In G1, many Micromasters had a simple transform: the front of the car became the robot torso, the arms were formed by the sides of the vehicle (with sections sticking up on top of the shoulders) and the back of the car would become the legs. Swindler was a prime example of this design, but the designers changed it up a bit for this version. The big difference is the torso. The front of the car swings onto the back on this figure instead of forming the front of the torso. It appears this decision was made due to the weapon mode peg being situated under the front of the car. If this were to fold down over the torso section, it might stick out a bit. This could have been solved by creating an opening on the chest for the peg, but that may have over-complicated the design. In an effort to make sure the loss of G1 accuracy was worth it, there are some cool designs worked into the torso including two circles on either side of the chest and layers of detailing that looks like armor and what appears to be a faux peg above the waist.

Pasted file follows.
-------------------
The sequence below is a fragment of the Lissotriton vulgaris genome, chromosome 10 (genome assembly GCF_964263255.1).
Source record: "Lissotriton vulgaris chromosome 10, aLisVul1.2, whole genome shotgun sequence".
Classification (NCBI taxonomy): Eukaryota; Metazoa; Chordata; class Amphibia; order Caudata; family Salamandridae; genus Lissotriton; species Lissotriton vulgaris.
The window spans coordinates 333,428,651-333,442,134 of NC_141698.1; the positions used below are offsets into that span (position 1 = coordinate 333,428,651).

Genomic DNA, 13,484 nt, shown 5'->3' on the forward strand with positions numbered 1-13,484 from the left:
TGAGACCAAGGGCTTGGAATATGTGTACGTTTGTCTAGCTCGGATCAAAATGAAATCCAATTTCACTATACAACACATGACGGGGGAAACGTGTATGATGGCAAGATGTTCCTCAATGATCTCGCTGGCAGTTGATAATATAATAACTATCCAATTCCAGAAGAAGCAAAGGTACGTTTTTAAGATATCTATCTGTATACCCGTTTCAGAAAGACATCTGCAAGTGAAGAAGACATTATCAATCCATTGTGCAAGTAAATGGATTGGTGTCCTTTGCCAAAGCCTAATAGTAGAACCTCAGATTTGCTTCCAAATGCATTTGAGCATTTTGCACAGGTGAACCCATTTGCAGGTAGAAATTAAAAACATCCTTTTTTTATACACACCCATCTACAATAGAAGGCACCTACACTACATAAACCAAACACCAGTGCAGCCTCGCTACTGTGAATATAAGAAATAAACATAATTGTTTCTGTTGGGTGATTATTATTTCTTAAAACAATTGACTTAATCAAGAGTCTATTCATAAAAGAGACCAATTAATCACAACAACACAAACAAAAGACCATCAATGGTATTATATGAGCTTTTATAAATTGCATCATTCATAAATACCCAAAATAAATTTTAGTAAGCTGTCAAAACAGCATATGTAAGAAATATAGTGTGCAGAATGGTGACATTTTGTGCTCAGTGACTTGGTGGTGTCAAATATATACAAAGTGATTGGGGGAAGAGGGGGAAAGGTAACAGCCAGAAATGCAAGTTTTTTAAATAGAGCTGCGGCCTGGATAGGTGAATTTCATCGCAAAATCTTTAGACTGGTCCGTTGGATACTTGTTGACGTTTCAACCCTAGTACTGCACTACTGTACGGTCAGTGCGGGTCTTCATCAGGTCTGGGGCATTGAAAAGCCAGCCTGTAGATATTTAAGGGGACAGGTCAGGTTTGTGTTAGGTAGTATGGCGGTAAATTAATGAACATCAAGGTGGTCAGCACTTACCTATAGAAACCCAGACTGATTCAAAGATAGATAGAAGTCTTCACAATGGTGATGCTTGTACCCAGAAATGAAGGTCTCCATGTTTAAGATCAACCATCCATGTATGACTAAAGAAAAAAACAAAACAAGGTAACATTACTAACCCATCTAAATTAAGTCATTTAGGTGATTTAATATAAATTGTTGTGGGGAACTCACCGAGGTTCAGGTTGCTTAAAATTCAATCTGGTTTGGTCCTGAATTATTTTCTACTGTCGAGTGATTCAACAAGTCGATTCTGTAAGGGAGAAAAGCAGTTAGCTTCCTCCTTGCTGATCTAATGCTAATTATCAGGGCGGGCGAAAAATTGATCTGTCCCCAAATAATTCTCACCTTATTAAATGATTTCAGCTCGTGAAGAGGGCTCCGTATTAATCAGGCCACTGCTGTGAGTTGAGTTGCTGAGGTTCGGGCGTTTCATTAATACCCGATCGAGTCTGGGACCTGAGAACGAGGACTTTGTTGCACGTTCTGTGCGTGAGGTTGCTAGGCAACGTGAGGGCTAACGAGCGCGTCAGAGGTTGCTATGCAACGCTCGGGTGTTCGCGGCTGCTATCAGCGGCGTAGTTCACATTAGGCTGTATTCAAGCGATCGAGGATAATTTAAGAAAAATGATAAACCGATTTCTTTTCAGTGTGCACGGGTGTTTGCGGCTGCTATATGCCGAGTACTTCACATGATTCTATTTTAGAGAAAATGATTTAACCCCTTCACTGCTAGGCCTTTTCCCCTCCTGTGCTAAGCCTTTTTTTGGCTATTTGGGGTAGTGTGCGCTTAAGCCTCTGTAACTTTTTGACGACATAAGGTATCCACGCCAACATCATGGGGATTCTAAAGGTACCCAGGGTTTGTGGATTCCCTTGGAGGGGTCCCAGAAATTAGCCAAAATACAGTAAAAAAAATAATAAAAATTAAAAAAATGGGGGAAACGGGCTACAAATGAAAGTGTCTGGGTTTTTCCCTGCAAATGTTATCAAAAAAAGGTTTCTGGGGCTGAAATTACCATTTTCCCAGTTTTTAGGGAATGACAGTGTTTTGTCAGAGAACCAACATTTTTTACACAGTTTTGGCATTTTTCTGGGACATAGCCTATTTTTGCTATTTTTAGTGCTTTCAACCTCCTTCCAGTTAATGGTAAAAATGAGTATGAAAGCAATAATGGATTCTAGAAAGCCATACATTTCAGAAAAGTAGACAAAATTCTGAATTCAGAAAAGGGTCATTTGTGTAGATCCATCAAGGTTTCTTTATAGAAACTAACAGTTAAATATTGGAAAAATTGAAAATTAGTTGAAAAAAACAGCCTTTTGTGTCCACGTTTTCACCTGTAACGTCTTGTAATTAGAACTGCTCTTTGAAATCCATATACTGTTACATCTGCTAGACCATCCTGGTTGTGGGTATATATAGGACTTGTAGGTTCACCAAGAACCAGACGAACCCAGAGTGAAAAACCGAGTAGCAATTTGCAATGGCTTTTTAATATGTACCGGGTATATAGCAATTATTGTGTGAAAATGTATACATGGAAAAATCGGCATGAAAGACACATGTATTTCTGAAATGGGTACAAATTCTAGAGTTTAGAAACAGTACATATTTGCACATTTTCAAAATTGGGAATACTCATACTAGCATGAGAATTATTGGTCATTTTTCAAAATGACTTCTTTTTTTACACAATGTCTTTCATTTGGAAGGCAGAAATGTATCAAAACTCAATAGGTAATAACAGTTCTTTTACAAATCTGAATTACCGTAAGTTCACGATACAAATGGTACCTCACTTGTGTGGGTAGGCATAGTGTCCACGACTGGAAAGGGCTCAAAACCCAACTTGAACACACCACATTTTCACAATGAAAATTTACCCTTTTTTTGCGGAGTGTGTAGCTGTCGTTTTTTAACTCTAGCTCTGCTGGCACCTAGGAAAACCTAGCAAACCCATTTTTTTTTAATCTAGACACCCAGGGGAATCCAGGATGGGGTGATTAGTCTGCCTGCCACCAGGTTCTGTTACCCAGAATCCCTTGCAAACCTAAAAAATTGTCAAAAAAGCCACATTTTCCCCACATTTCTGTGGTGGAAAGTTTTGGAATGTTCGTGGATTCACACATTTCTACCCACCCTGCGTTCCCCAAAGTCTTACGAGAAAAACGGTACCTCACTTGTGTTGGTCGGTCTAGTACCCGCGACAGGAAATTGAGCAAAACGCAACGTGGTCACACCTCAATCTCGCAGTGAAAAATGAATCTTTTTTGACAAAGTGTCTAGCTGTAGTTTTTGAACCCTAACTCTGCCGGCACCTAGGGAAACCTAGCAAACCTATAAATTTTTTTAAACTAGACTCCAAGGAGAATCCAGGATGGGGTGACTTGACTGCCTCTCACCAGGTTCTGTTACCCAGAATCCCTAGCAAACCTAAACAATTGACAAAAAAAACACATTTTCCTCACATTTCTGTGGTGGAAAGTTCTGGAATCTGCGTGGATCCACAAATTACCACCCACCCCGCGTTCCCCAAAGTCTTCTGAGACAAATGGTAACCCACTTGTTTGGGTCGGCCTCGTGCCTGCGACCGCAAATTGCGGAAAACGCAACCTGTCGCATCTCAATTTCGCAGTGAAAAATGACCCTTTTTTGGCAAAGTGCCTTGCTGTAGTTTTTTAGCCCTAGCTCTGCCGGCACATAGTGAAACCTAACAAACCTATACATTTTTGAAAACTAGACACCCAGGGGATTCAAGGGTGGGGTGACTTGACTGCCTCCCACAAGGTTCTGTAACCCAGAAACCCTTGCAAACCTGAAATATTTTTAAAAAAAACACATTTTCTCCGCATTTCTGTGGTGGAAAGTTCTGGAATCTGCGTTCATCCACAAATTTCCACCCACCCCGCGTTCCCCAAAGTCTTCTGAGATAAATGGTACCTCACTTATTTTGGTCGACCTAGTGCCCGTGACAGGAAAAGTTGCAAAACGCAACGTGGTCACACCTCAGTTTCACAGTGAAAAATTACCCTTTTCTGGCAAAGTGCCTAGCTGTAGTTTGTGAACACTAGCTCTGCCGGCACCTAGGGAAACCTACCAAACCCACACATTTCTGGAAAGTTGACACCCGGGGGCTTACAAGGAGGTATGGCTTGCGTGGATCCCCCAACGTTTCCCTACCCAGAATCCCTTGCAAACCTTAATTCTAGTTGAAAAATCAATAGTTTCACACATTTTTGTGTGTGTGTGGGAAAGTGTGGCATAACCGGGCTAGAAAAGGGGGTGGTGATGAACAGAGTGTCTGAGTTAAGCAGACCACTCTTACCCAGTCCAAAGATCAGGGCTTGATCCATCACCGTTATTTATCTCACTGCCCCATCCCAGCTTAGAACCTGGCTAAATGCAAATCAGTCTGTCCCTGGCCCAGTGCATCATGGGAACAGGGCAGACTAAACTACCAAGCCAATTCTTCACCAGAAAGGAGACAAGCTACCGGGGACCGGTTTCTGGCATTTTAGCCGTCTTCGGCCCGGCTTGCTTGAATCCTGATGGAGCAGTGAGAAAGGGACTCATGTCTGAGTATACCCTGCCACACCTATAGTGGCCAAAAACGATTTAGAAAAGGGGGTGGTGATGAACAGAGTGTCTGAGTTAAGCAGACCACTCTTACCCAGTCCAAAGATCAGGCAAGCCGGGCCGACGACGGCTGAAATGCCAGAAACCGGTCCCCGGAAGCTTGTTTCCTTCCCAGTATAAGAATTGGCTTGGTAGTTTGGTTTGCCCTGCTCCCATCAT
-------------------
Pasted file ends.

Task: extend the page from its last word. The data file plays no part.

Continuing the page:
The rest of the figure is heavily based on G1 Swindler. This includes his head, which has a crest in the middle and visor eyes. His arms have pylons that extend up on top of the shoulders and the rear of the vehicle form the legs. There are some extra details on this figure that don't show upon the G1 version. For instance, the forearms have ridges on them that were not found on G1 Swindler's arms.

This figure is cast in a really nice, shiny silver plastic with black plastic used for the wheels. Blue paint is found on the head, chest and shoulders. Black paint is used for the windows on the lower legs. The face is painted yellow. These colors are all based off the G1 version of the character and they look great.